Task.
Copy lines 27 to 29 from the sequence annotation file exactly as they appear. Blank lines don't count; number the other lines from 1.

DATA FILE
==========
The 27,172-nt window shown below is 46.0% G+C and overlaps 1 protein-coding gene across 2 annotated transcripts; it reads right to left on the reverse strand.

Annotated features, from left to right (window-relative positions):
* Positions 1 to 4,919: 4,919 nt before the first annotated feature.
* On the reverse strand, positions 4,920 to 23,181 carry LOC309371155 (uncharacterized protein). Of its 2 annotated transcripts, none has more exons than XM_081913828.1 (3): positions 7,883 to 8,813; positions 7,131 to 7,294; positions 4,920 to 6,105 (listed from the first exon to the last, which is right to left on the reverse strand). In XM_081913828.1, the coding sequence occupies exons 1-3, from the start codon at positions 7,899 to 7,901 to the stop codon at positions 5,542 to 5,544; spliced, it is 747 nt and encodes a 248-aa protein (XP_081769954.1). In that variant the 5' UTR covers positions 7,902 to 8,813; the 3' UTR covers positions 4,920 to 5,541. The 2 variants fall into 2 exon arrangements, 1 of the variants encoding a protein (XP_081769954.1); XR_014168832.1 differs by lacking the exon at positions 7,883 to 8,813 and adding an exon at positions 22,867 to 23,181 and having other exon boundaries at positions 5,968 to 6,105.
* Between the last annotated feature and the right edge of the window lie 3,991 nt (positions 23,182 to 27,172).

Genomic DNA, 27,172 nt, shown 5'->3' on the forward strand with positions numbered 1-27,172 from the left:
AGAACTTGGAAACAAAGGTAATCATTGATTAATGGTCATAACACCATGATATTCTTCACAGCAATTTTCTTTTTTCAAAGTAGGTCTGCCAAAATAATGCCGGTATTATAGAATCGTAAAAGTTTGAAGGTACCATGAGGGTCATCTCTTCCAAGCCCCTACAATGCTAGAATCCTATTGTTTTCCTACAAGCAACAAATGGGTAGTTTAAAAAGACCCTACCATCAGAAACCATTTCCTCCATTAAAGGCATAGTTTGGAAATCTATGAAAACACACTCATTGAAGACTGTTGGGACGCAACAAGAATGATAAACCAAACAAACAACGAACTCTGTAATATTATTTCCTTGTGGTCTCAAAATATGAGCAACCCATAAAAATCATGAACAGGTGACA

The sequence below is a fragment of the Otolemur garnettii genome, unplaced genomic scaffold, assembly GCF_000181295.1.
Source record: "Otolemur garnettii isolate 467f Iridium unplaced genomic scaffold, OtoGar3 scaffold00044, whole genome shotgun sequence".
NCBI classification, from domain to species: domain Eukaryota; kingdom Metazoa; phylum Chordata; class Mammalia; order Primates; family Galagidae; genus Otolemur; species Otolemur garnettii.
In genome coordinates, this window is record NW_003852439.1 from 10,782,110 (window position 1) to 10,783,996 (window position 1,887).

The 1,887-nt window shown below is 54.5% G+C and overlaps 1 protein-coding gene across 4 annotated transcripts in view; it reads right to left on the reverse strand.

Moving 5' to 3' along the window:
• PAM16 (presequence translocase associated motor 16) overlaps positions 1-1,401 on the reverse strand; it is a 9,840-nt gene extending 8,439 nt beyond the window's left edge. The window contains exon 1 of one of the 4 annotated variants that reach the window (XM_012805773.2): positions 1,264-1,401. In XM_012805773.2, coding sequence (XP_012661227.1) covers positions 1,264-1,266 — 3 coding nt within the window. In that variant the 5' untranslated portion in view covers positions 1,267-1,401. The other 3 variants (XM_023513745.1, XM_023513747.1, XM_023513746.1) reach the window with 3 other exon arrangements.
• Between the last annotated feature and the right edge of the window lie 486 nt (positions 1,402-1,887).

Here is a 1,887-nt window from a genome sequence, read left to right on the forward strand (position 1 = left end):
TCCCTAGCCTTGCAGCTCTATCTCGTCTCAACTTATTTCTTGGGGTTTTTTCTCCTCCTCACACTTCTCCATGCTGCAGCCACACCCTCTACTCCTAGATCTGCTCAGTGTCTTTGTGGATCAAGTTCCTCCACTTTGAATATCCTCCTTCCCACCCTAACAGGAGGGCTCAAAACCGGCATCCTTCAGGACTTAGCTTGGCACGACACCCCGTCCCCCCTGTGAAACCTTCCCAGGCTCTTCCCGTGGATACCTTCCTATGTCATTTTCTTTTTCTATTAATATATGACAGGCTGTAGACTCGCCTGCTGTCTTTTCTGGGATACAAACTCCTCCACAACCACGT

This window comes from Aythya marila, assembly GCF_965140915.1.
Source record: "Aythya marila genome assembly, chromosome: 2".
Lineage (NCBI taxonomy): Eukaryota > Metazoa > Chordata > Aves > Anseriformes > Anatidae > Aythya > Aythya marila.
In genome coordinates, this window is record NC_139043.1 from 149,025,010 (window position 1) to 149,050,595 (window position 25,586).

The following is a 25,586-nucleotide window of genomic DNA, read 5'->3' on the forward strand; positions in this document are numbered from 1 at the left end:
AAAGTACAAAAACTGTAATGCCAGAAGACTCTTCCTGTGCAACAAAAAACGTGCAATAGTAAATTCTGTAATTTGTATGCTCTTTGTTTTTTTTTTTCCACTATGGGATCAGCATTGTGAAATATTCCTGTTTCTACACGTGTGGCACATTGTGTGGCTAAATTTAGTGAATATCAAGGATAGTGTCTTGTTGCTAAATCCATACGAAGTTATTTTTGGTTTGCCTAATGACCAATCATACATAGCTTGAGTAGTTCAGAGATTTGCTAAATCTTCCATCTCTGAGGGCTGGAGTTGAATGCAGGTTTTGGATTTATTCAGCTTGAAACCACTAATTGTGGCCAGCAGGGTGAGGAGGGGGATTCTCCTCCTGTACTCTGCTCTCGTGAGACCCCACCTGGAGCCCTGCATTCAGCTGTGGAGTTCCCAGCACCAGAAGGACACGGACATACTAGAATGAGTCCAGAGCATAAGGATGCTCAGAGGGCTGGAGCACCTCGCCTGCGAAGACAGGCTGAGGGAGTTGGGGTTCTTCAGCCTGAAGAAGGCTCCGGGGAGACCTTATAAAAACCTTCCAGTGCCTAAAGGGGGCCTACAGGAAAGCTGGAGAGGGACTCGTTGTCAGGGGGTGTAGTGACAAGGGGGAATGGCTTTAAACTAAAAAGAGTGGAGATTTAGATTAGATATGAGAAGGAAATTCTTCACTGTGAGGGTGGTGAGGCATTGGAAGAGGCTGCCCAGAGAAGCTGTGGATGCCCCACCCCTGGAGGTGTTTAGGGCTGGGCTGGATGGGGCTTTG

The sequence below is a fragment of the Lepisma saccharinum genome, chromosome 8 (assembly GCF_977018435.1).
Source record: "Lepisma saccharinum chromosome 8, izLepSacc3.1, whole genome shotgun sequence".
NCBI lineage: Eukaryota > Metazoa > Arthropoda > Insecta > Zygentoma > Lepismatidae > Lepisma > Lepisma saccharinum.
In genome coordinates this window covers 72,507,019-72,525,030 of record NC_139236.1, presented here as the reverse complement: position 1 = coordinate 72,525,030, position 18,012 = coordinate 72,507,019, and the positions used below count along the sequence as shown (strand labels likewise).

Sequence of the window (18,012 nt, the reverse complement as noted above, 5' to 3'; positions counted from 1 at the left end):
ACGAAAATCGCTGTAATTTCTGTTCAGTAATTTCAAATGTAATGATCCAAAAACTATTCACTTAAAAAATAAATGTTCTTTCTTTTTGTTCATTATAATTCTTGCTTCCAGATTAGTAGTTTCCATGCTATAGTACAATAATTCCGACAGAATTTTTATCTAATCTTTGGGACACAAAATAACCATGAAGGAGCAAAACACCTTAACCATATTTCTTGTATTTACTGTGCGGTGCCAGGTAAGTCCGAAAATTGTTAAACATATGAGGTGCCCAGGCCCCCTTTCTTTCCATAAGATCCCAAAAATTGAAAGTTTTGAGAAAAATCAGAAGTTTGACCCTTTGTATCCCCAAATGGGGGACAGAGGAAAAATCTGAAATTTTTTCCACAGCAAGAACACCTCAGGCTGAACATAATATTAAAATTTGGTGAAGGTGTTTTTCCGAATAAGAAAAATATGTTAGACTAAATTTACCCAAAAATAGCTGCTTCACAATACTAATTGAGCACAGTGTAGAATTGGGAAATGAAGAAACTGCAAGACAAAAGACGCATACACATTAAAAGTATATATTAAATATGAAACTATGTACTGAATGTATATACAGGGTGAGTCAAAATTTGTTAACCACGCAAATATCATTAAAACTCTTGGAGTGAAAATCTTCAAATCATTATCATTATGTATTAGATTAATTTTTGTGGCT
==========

In genome coordinates this window covers 72,507,019-72,525,030 of record NC_139236.1, presented here as the reverse complement: position 1 = coordinate 72,525,030, position 18,012 = coordinate 72,507,019, and the positions used below count along the sequence as shown (strand labels likewise).

Sequence of the window (18,012 nt, the reverse complement as noted above, 5' to 3'; positions counted from 1 at the left end):
ACGAAAATCGCTGTAATTTCTGTTCAGTAATTTCAAATGTAATGATCCAAAAACTATTCACTTAAAAAATAAATGTTCTTTCTTTTTGTTCATTATAATTCTTGCTTCCAGATTAGTAGTTTCCATGCTATAGTACAATAATTCCGACAGAATTTTTATCTAATCTTTGGGACACAAAATAACCATGAAGGAGCAAAACACCTTAACCATATTTCTTGTATTTACTGTGCGGTGCCAGGTAAGTCCGAAAATTGTTAAACATATGAGGTGCCCAGGCCCCCTTTCTTTCCATAAGATCCCAAAAATTGAAAGTTTTGAGAAAAATCAGAAGTTTGACCCTTTGTATCCCCAAATGGGGGACAGAGGAAAAATCTGAAATTTTTTCCACAGCAAGAACACCTCAGGCTGAACATAATATTAAAATTTGGTGAAGGTGTTTTTCCGAATAAGAAAAATATGTTAGACTAAATTTACCCAAAAATAGCTGCTTCACAATACTAATTGAGCACAGTGTAGAATTGGGAAATGAAGAAACTGCAAGACAAAAGACGCATACACATTAAAAGTATATATTAAATATGAAACTATGTACTGAATGTATATACAGGGTGAGTCAAAATTTGTTAACCACGCAAATATCATTAAAACTCTTGGAGTGAAAATCTTCAAATCATTATCATTATGTATTAGATTAATTTTTGTGGCT